“The Great Atlantic Garbage Patch”

In 2018, in response to an online writing competition (which I didn’t win), I wrote about a post-Brexit, Tory-led Britain that had become a victim of its own shortsighted policies regarding waste.

Just call me Cassandra, I guess? https://www.theguardian.com/commentisfree/2022/aug/28/at-last-the-tories-prove-that-brexit-has-polluted-the-uk

The Great Atlantic Garbage Patch

“Prime Minister? We have a problem.”

The Rt. Hon. June Harvester, Prime Minister of the United British Territories of England, Cornwall and Wales, lay supine on the long-chair in her office, a damp flannel folded neatly over her eyes.

“Can it not wait?” she demanded, motionless but for a weak flailing of one arm.

The lackey, one Lisa Scrivener, cleared her throat.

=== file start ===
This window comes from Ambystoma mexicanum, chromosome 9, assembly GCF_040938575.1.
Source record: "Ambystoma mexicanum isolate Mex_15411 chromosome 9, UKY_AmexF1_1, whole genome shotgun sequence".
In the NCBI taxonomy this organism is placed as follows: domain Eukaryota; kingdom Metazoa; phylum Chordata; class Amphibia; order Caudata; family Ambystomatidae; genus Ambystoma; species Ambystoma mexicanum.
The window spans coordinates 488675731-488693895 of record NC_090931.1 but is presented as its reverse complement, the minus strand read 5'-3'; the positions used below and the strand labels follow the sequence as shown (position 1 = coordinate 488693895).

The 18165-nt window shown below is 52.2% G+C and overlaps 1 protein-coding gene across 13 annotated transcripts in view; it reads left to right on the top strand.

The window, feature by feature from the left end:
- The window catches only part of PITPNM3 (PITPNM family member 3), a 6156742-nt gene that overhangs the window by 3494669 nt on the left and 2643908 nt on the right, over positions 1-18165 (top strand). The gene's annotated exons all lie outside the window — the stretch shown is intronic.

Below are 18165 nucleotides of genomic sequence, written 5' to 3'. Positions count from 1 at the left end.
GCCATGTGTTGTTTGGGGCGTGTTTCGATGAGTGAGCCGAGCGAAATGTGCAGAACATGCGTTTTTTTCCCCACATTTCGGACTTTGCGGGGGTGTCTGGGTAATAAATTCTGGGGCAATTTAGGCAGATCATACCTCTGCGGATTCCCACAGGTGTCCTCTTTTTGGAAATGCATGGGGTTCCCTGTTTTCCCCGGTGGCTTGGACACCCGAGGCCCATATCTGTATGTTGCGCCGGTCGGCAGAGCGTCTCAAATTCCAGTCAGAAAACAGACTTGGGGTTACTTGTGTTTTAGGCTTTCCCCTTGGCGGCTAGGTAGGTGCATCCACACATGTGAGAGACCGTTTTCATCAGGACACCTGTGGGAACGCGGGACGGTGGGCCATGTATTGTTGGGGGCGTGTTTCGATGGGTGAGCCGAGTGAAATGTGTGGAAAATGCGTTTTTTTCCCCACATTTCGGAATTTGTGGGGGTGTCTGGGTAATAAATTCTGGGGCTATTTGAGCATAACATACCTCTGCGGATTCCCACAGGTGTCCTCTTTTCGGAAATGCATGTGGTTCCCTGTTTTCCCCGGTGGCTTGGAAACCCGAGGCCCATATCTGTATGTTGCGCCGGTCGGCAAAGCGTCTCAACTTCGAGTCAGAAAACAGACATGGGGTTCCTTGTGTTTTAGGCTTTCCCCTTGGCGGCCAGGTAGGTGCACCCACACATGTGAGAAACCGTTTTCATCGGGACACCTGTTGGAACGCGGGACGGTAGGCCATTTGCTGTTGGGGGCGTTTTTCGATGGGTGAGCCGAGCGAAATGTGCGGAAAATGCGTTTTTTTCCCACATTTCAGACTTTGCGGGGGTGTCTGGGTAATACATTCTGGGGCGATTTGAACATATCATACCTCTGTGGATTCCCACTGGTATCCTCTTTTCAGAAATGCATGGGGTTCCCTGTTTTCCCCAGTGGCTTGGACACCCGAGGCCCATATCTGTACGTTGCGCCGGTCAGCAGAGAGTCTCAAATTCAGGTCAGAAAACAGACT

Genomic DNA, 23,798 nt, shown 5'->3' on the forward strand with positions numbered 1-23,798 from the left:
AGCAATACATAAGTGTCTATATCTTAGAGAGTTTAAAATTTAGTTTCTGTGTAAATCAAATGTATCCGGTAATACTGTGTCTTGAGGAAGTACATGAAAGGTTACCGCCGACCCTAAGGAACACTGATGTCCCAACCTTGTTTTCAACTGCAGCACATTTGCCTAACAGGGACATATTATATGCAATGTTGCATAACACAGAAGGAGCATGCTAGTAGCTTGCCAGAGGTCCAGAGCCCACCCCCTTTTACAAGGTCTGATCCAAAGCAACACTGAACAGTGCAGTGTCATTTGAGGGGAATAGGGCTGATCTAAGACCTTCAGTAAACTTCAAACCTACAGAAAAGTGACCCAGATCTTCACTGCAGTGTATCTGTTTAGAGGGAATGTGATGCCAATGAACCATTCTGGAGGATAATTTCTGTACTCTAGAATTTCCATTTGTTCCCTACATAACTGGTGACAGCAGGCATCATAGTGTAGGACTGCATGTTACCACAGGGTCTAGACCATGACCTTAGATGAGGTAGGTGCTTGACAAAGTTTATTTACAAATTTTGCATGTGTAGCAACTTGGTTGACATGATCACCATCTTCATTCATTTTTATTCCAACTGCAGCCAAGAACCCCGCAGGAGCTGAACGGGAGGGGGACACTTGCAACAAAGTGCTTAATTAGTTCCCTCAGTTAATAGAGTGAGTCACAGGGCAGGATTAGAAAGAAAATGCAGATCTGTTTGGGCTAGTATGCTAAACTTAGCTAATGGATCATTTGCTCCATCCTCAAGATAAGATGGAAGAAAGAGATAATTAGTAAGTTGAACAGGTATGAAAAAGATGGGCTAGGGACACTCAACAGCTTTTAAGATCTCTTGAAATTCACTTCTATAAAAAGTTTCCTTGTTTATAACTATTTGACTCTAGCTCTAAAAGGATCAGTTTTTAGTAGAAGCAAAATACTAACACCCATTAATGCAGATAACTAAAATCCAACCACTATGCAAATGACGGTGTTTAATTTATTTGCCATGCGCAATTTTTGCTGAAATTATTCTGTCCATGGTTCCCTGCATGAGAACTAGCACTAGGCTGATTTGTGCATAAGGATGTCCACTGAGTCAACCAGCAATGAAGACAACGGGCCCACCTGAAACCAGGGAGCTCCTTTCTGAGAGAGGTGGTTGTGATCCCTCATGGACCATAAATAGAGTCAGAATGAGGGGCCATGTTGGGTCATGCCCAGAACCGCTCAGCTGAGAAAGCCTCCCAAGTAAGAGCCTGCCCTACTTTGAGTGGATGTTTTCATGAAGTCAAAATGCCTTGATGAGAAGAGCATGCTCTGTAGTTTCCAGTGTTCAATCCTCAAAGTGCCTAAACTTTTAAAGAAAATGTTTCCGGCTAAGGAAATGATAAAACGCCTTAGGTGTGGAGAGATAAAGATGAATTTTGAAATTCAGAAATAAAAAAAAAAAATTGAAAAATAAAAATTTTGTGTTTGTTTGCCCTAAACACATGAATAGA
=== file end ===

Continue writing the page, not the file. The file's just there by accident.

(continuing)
“I’m afraid not, ma’am.” She cleared her throat again. “Frankly, it’s nothing short of a crisis.”

The Prime Minister peeled away a corner of the flannel to glare at her subordinate. Undeterred, Lisa ploughed on.

“I’m afraid you might have to raise the emergency response committee, ma’am.”

The PM allowed the flannel to fall back. Though her voice was weary, her words were clipped as she said:

“Not a chance. I’m so tired I couldn’t even raise an eyebrow.”

Lisa clasped her hands in front of her and waited, taking care not to note the presence of an empty bottle of London gin, which had been poorly concealed behind one leg of the long-chair.

A minute passed. Then, with an exasperated groan, Prime Minister Harvester swung her legs off the long-chair and, manicured hands slapping at the luxuriously padded upholstery, pushed herself into a sitting position. The flannel fell from her face and she swiped it irritably to the floor.

“What,” she growled, “crisis?”

Lisa took a deep breath before drawing out her tablet and casting the screen’s contents into the centre of the room. The two women looked at the semi-translucent global map hanging between them. Lisa tapped her screen and zoomed in on the continent of Europe. Through the projection she saw the PM wince and swallow hard.